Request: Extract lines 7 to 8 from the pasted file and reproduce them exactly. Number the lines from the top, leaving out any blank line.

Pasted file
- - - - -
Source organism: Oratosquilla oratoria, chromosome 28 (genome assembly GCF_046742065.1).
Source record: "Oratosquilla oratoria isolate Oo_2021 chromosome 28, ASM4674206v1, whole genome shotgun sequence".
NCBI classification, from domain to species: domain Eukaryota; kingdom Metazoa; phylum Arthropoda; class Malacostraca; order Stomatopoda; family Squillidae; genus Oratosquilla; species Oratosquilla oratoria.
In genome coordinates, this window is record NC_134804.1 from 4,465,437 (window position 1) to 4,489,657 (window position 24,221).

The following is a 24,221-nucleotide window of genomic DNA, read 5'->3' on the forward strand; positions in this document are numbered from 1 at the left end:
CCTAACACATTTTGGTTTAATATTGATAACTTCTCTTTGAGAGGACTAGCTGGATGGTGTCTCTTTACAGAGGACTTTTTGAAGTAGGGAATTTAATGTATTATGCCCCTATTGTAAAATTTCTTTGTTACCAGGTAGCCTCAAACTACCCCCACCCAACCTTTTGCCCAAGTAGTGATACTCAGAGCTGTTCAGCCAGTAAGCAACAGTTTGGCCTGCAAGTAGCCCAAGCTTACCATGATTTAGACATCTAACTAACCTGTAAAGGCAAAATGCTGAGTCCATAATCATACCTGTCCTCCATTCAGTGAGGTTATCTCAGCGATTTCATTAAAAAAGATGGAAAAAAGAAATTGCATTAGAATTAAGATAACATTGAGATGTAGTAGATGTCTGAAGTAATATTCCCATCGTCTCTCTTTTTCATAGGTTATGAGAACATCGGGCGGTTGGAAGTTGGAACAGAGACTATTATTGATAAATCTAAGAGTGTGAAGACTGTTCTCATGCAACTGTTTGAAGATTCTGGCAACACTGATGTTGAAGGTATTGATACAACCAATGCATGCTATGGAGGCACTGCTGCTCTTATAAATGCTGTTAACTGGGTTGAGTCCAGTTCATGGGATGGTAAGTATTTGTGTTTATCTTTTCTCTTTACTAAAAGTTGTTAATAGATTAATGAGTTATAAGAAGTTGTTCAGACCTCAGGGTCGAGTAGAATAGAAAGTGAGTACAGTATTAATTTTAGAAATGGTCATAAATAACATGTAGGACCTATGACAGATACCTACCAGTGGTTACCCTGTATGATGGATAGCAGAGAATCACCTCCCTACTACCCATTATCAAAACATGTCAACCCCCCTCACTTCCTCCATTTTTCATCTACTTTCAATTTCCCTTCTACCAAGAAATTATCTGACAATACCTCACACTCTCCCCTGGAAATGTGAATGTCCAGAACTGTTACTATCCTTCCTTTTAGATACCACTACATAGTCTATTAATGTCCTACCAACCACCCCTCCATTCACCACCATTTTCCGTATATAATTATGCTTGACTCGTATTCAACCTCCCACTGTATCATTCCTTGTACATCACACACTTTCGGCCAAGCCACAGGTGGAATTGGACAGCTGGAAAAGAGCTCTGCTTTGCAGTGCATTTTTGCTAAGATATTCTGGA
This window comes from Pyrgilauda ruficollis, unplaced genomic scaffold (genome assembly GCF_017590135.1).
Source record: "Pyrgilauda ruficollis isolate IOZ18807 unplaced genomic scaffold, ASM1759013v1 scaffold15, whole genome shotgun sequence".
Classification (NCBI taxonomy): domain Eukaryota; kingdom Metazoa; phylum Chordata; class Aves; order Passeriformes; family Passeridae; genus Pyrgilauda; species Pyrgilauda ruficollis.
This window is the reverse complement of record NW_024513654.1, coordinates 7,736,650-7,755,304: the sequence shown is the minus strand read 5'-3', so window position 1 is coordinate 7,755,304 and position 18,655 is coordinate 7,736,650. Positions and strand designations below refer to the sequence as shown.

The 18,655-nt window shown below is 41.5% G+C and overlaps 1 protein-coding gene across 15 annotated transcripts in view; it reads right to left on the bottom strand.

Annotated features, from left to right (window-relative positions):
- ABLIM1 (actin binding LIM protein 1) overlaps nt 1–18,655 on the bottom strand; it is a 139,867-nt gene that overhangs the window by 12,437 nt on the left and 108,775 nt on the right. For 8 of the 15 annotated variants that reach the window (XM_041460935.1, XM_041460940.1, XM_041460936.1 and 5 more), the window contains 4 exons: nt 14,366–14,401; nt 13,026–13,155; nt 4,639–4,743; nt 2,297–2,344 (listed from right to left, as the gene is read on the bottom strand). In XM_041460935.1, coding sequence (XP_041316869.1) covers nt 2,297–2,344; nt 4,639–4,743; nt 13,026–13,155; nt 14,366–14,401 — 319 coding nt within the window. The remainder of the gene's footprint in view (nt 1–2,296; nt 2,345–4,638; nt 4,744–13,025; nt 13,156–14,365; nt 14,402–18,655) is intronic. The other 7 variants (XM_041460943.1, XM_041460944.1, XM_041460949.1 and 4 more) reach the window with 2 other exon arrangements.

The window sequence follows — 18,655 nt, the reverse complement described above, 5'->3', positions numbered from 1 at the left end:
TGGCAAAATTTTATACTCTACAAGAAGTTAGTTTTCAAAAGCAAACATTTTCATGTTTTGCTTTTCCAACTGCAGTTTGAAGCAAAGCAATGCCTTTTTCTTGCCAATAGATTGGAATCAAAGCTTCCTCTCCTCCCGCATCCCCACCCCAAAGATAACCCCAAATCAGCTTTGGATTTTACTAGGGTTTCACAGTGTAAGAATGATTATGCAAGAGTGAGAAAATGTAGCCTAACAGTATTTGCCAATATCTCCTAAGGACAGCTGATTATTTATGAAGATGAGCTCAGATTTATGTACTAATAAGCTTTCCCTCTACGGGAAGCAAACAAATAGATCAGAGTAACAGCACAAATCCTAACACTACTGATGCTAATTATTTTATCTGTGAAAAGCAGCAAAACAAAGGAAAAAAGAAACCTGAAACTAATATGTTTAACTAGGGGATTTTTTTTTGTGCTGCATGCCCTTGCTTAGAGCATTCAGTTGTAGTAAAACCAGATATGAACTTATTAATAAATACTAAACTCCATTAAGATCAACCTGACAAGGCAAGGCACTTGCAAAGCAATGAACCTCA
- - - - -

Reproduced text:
This window comes from Pyrgilauda ruficollis, unplaced genomic scaffold (genome assembly GCF_017590135.1).
Source record: "Pyrgilauda ruficollis isolate IOZ18807 unplaced genomic scaffold, ASM1759013v1 scaffold15, whole genome shotgun sequence".